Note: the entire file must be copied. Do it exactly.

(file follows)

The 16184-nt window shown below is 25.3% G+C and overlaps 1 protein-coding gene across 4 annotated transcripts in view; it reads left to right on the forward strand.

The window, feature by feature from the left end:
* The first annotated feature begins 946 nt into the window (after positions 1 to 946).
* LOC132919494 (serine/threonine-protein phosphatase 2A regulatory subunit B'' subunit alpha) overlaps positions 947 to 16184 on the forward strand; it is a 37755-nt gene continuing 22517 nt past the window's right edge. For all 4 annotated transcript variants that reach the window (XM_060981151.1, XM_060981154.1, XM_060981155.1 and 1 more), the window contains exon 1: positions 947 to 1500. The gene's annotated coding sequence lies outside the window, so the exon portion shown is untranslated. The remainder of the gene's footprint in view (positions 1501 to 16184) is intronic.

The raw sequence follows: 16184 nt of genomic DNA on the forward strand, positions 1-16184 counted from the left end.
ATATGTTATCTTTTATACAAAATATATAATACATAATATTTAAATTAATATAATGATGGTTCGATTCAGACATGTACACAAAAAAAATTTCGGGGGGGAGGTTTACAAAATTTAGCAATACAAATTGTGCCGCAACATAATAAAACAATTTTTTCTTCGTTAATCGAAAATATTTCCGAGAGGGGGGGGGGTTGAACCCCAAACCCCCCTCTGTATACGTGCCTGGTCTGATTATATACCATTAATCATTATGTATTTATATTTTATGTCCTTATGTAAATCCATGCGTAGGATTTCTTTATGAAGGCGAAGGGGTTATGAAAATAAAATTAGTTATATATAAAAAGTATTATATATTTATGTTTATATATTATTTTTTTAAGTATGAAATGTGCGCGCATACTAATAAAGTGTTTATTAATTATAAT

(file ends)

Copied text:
The 16184-nt window shown below is 25.3% G+C and overlaps 1 protein-coding gene across 4 annotated transcripts in view; it reads left to right on the forward strand.

The window, feature by feature from the left end:
* The first annotated feature begins 946 nt into the window (after positions 1 to 946).
* LOC132919494 (serine/threonine-protein phosphatase 2A regulatory subunit B'' subunit alpha) overlaps positions 947 to 16184 on the forward strand; it is a 37755-nt gene continuing 22517 nt past the window's right edge. For all 4 annotated transcript variants that reach the window (XM_060981151.1, XM_060981154.1, XM_060981155.1 and 1 more), the window contains exon 1: positions 947 to 1500. The gene's annotated coding sequence lies outside the window, so the exon portion shown is untranslated. The remainder of the gene's footprint in view (positions 1501 to 16184) is intronic.

The raw sequence follows: 16184 nt of genomic DNA on the forward strand, positions 1-16184 counted from the left end.
ATATGTTATCTTTTATACAAAATATATAATACATAATATTTAAATTAATATAATGATGGTTCGATTCAGACATGTACACAAAAAAAATTTCGGGGGGGAGGTTTACAAAATTTAGCAATACAAATTGTGCCGCAACATAATAAAACAATTTTTTCTTCGTTAATCGAAAATATTTCCGAGAGGGGGGGGGGTTGAACCCCAAACCCCCCTCTGTATACGTGCCTGGTCTGATTATATACCATTAATCATTATGTATTTATATTTTATGTCCTTATGTAAATCCATGCGTAGGATTTCTTTATGAAGGCGAAGGGGTTATGAAAATAAAATTAGTTATATATAAAAAGTATTATATATTTATGTTTATATATTATTTTTTTAAGTATGAAATGTGCGCGCATACTAATAAAGTGTTTATTAATTATAAT